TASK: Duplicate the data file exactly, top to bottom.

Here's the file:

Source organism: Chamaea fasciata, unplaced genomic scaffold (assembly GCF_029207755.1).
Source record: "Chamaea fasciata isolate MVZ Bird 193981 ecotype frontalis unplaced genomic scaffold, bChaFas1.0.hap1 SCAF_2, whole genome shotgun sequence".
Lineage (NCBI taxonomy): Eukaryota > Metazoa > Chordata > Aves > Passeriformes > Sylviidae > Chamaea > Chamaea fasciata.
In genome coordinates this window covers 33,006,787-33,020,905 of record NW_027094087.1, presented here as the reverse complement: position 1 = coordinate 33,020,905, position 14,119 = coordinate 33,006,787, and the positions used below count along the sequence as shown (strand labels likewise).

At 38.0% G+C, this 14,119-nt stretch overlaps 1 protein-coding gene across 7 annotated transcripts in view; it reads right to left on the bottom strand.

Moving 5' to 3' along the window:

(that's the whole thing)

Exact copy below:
Source organism: Chamaea fasciata, unplaced genomic scaffold (assembly GCF_029207755.1).
Source record: "Chamaea fasciata isolate MVZ Bird 193981 ecotype frontalis unplaced genomic scaffold, bChaFas1.0.hap1 SCAF_2, whole genome shotgun sequence".
Lineage (NCBI taxonomy): Eukaryota > Metazoa > Chordata > Aves > Passeriformes > Sylviidae > Chamaea > Chamaea fasciata.
In genome coordinates this window covers 33,006,787-33,020,905 of record NW_027094087.1, presented here as the reverse complement: position 1 = coordinate 33,020,905, position 14,119 = coordinate 33,006,787, and the positions used below count along the sequence as shown (strand labels likewise).

At 38.0% G+C, this 14,119-nt stretch overlaps 1 protein-coding gene across 7 annotated transcripts in view; it reads right to left on the bottom strand.

Moving 5' to 3' along the window: